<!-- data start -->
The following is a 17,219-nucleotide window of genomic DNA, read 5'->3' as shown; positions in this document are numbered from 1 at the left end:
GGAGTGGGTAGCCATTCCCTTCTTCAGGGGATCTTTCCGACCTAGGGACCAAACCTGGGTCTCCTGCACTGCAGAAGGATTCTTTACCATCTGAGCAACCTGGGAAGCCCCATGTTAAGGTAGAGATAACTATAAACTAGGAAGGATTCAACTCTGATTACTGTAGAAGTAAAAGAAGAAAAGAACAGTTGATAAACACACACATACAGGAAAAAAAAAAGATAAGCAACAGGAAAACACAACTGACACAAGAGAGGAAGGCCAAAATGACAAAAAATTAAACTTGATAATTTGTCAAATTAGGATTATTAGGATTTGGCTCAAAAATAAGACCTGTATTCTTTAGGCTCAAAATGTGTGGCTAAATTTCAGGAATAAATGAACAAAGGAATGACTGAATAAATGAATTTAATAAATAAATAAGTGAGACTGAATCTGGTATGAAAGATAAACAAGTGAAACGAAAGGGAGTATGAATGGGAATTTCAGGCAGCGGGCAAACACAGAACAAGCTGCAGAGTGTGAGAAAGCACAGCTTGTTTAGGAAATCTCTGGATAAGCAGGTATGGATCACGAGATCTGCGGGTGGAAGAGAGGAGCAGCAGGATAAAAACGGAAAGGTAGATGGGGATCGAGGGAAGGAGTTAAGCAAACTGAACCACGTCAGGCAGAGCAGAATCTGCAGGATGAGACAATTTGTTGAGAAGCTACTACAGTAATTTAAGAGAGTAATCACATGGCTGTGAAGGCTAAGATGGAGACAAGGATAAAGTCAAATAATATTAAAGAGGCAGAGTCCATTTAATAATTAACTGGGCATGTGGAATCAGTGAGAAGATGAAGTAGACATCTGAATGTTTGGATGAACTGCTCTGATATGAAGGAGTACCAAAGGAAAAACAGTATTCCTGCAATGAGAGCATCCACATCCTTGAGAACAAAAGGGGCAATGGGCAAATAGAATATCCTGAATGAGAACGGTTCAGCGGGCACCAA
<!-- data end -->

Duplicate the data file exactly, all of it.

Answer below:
The following is a 17,219-nucleotide window of genomic DNA, read 5'->3' as shown; positions in this document are numbered from 1 at the left end:
GGAGTGGGTAGCCATTCCCTTCTTCAGGGGATCTTTCCGACCTAGGGACCAAACCTGGGTCTCCTGCACTGCAGAAGGATTCTTTACCATCTGAGCAACCTGGGAAGCCCCATGTTAAGGTAGAGATAACTATAAACTAGGAAGGATTCAACTCTGATTACTGTAGAAGTAAAAGAAGAAAAGAACAGTTGATAAACACACACATACAGGAAAAAAAAAAGATAAGCAACAGGAAAACACAACTGACACAAGAGAGGAAGGCCAAAATGACAAAAAATTAAACTTGATAATTTGTCAAATTAGGATTATTAGGATTTGGCTCAAAAATAAGACCTGTATTCTTTAGGCTCAAAATGTGTGGCTAAATTTCAGGAATAAATGAACAAAGGAATGACTGAATAAATGAATTTAATAAATAAATAAGTGAGACTGAATCTGGTATGAAAGATAAACAAGTGAAACGAAAGGGAGTATGAATGGGAATTTCAGGCAGCGGGCAAACACAGAACAAGCTGCAGAGTGTGAGAAAGCACAGCTTGTTTAGGAAATCTCTGGATAAGCAGGTATGGATCACGAGATCTGCGGGTGGAAGAGAGGAGCAGCAGGATAAAAACGGAAAGGTAGATGGGGATCGAGGGAAGGAGTTAAGCAAACTGAACCACGTCAGGCAGAGCAGAATCTGCAGGATGAGACAATTTGTTGAGAAGCTACTACAGTAATTTAAGAGAGTAATCACATGGCTGTGAAGGCTAAGATGGAGACAAGGATAAAGTCAAATAATATTAAAGAGGCAGAGTCCATTTAATAATTAACTGGGCATGTGGAATCAGTGAGAAGATGAAGTAGACATCTGAATGTTTGGATGAACTGCTCTGATATGAAGGAGTACCAAAGGAAAAACAGTATTCCTGCAATGAGAGCATCCACATCCTTGAGAACAAAAGGGGCAATGGGCAAATAGAATATCCTGAATGAGAACGGTTCAGCGGGCACCAA